Theory of Evolution and Its Basic Tenets
The theory of Evolution is now a widely accepted means of explaining the way that life has developed on this earth. It is now believed by the majority of the scientific community and it is often used to explain biological phenomenon. The Theory of Evolution was based on the fossil layer and experiments conducted by the founder of evolution, Charles Darwin. In Darwin's time certain points of his argument were flawed due to the lack of the development of science at that time. Since then, the renewed interest in the work of Gregor Mendel and other new discoveries in genetics have given evolution the necessary processes required to explain the specifics of inheritance. There have been other theories used to explain the development of life on earth but evolution has the most evidence and most followers in the modern scientific community.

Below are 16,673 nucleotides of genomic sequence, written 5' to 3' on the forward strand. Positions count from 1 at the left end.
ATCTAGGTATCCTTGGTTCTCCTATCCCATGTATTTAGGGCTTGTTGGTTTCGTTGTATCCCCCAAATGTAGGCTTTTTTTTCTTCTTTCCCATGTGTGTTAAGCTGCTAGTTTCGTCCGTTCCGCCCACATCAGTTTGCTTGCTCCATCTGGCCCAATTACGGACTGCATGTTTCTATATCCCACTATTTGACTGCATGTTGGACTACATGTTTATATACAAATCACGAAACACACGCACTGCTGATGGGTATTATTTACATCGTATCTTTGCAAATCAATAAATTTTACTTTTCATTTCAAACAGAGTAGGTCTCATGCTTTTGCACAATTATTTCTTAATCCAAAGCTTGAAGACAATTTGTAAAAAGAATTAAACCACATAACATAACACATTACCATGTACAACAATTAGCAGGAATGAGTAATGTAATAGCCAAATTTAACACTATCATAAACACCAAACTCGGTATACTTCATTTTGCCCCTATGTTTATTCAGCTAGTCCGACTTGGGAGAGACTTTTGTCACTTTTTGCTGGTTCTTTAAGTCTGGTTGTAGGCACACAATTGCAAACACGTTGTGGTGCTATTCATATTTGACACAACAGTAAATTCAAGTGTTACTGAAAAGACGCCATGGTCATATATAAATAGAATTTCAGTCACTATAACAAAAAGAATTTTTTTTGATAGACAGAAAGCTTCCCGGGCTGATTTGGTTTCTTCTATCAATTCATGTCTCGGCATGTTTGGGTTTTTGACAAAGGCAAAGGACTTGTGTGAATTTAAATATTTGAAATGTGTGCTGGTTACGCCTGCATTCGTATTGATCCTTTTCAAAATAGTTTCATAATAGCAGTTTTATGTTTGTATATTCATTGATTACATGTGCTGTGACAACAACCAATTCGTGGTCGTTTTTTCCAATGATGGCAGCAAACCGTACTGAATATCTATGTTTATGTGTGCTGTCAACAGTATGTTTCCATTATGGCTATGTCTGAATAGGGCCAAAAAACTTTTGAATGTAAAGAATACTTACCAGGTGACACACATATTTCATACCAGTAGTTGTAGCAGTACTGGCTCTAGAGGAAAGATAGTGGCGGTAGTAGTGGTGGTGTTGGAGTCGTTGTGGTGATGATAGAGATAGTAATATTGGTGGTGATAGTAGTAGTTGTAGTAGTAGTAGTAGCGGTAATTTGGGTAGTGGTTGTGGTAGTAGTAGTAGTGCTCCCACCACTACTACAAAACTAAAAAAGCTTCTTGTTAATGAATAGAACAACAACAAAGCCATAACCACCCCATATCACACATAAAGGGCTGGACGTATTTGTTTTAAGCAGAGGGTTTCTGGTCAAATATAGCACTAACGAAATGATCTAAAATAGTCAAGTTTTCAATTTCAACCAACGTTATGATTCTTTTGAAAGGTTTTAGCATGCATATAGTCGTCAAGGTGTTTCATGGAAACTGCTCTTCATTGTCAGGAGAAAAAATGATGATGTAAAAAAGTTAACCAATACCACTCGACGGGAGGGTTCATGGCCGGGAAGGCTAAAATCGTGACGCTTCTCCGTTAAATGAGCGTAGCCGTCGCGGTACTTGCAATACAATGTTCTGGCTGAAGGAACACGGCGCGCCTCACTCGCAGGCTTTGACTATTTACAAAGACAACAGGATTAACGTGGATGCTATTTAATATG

To begin I would like to state the doctrine of which evolution is based on. It can be surmised in four parts. These premises are used to derive the theory of evolution - that is the theory that less complex forms of life developed into larger, more complex ones. The first point is that there is stability in reproduction. That is, individuals produce offspring similar to their parents. I am of the species human and I have characteristics of my parents such as my eye color, hair color, height, and other phenotypes as well as the predisposition towards diseases expressed within my genotypes.
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